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A 1970 Ford Mustang Boss 429 Found in a Junkyard!
Rare Finds: Real Boss 429s don’t go to the junkyard, do they?
In some cases, real Boss 429s may have indeed gone to the junkyard. Check out the story of Keith Clark’s Boss 9. He tells us, “In 1975, my future brother-in-law needed a car to drive to work.” Being a car guy, Clark checked out the local junkyard and found this 1970 Boss 429 with no engine under the hood—the original Boss 429 engine had been stolen and was long gone.
For two grand, the yard sold him the 1970 Boss 429 and threw in a running 429 CJ. That price might sound pretty sweet from a 2016 viewpoint, but nickels were the size of wagon wheels in the mid-1970s: A hamburger was 50 cents and a gallon of gas was 59.9 cents.
“My brother-in-law had just gotten his first job in construction, and was making decent money for the day.” Flared fenders and all, this Boss served as a work car for two years—enough time to round up a real Boss 429 engine. “He took the [Boss 429] engine apart as far as you possibly can. The only way you could put that engine in more parts was to use a hammer.”
In 1977, his brother-in-law decided to get married and sell the Boss 429. Clark was very interested, no matter the modifications. The car still had those wild fender flares and a Shelby rollbar, and because it was during the CB radio days of the 1970s, somebody had drilled holes in the dash and a CB antenna sprouted from the right rear quarter panel. Half of a hinge on the rear roofline to mount window slats had broken off and dented the body. Nevertheless, this 1970 SportsRoof was a real Boss 429, KK2388. Thirty-nine years ago, in 1977, four or five grand including the Boss 429 engine was actually not that cheap.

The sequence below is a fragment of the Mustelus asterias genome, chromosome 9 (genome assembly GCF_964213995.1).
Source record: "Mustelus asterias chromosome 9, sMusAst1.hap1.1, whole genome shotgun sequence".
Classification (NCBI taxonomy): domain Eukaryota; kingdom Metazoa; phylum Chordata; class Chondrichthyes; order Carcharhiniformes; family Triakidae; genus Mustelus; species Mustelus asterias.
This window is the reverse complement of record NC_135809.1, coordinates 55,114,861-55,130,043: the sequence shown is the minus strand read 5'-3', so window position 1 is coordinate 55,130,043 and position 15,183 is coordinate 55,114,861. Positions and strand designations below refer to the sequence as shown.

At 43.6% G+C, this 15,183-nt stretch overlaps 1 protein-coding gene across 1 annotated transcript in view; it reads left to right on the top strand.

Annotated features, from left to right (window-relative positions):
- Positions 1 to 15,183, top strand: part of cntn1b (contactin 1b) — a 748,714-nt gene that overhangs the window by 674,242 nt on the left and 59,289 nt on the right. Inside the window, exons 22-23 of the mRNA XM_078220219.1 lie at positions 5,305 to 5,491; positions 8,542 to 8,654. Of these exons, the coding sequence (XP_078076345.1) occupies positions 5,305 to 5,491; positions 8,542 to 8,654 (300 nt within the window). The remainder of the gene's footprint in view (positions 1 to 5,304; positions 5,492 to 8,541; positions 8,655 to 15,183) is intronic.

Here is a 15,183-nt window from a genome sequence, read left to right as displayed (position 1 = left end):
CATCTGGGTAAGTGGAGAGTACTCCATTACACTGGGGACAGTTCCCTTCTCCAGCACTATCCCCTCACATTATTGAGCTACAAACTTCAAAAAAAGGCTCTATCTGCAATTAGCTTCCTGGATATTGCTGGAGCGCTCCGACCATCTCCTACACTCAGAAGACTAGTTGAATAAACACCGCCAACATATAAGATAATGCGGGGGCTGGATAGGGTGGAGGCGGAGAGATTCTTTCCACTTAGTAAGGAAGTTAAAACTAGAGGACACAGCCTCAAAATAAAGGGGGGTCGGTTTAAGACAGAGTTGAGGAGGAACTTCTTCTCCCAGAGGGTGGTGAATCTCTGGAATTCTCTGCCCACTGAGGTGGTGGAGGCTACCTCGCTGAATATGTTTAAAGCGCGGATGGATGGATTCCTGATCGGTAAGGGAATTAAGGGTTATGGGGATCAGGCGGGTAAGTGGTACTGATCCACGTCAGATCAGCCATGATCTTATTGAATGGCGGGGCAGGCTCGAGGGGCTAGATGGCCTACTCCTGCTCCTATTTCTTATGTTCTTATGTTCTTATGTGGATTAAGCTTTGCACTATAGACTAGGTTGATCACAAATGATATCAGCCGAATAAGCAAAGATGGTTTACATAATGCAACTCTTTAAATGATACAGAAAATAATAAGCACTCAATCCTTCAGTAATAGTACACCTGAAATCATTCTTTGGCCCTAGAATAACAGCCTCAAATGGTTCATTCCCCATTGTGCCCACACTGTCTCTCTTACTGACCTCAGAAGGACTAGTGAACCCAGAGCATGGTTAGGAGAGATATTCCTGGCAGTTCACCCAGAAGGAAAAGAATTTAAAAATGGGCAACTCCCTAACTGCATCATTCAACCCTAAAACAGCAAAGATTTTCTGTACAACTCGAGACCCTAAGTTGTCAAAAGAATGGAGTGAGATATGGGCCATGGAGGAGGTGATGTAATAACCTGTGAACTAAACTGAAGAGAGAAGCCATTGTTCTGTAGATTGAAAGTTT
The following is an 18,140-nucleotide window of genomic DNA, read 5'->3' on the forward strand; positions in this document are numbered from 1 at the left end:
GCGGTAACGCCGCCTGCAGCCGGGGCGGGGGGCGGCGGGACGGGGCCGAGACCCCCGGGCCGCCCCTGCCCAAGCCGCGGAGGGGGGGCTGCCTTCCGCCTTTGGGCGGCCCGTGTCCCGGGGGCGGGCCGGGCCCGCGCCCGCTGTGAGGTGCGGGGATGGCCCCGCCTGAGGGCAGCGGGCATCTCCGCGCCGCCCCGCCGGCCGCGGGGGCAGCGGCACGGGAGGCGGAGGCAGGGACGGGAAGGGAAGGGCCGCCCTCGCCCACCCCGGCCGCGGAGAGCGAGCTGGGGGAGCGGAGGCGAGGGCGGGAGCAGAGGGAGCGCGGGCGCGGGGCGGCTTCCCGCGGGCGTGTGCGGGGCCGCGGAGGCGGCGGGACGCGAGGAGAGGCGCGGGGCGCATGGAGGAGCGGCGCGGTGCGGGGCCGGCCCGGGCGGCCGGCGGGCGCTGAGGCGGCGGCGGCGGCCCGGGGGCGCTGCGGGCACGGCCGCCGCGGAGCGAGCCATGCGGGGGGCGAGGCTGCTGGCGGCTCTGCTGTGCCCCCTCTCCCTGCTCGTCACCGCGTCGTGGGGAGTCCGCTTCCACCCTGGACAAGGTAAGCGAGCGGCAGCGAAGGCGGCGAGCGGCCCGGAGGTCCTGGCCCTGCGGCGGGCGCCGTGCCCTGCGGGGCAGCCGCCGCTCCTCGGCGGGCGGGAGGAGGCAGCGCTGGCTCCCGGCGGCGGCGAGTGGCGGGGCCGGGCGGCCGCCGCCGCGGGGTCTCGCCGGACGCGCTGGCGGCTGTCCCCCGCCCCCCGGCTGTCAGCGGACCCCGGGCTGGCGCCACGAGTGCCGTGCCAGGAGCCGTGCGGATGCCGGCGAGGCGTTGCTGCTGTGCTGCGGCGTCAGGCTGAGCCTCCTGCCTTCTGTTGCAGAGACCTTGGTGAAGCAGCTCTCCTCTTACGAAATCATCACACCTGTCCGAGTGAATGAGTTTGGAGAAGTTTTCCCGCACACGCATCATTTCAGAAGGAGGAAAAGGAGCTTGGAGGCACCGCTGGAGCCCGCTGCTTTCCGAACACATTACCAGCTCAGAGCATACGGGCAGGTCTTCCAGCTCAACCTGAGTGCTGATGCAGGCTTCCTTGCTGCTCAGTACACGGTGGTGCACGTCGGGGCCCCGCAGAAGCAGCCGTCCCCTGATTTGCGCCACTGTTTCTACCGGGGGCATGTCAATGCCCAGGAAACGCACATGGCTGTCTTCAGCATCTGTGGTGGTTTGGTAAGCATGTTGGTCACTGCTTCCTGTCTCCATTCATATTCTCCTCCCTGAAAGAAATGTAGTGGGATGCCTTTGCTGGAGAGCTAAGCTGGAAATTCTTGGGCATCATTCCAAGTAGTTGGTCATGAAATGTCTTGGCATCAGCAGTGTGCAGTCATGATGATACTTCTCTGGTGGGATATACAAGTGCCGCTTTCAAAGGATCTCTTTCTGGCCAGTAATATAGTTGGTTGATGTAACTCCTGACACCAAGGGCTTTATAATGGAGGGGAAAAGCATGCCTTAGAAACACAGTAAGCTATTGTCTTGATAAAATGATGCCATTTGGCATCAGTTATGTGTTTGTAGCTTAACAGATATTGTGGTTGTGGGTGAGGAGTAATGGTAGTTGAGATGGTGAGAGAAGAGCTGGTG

A full restoration was out of Clark’s budget. In his garage at home, he wet-sanded the body and applied a lacquer paint job, keeping the same Grabber Orange color. Then, after assembling the Boss 429 engine, he just drove the Mustang like a regular car. The body had some rust “underneath and in places I don’t want to talk about,” Clark said. “I can drive the car because it’s not perfect. If it was a perfect car, I’d feel bad about driving it.”
Looking back, the Boss was seven years old when Clark got it. As the years passed, his attitude changed as the car aged and became more valuable. “I used to feel bad about the flares until I went to the 100 years of Ford show. My nephew and I went for a walk, and on the way back he said, ‘Whoa, wait a minute? How many people are standing around all those Boss 429s that are nice and perfect?’”
Keith looked and saw about five people looking at the half-dozen restored Boss 429s, but he saw 30 to 40 people standing around his Boss. He said, “Not everybody is a fan or knows or cares about Boss 429s, the collectability. Lots of people just like the car for what it is.”
According to Clark, “It’s a Hot Wheels type, flared out, radical, hot rod.” That’s why he installed a Hot Wheels sticker on the rear. During his 39 years of ownership, Clark has turned down many offers that he says are, “Rarely over $100,000.” Instead, he prefers to keep his 1970 Boss 429 for driving and showing.
“It is the only Boss 9 that is daily driven that pulls a dune buggy that has a trailer hitch, that has flares, and that you can see back into the past how it was modified. I like that.”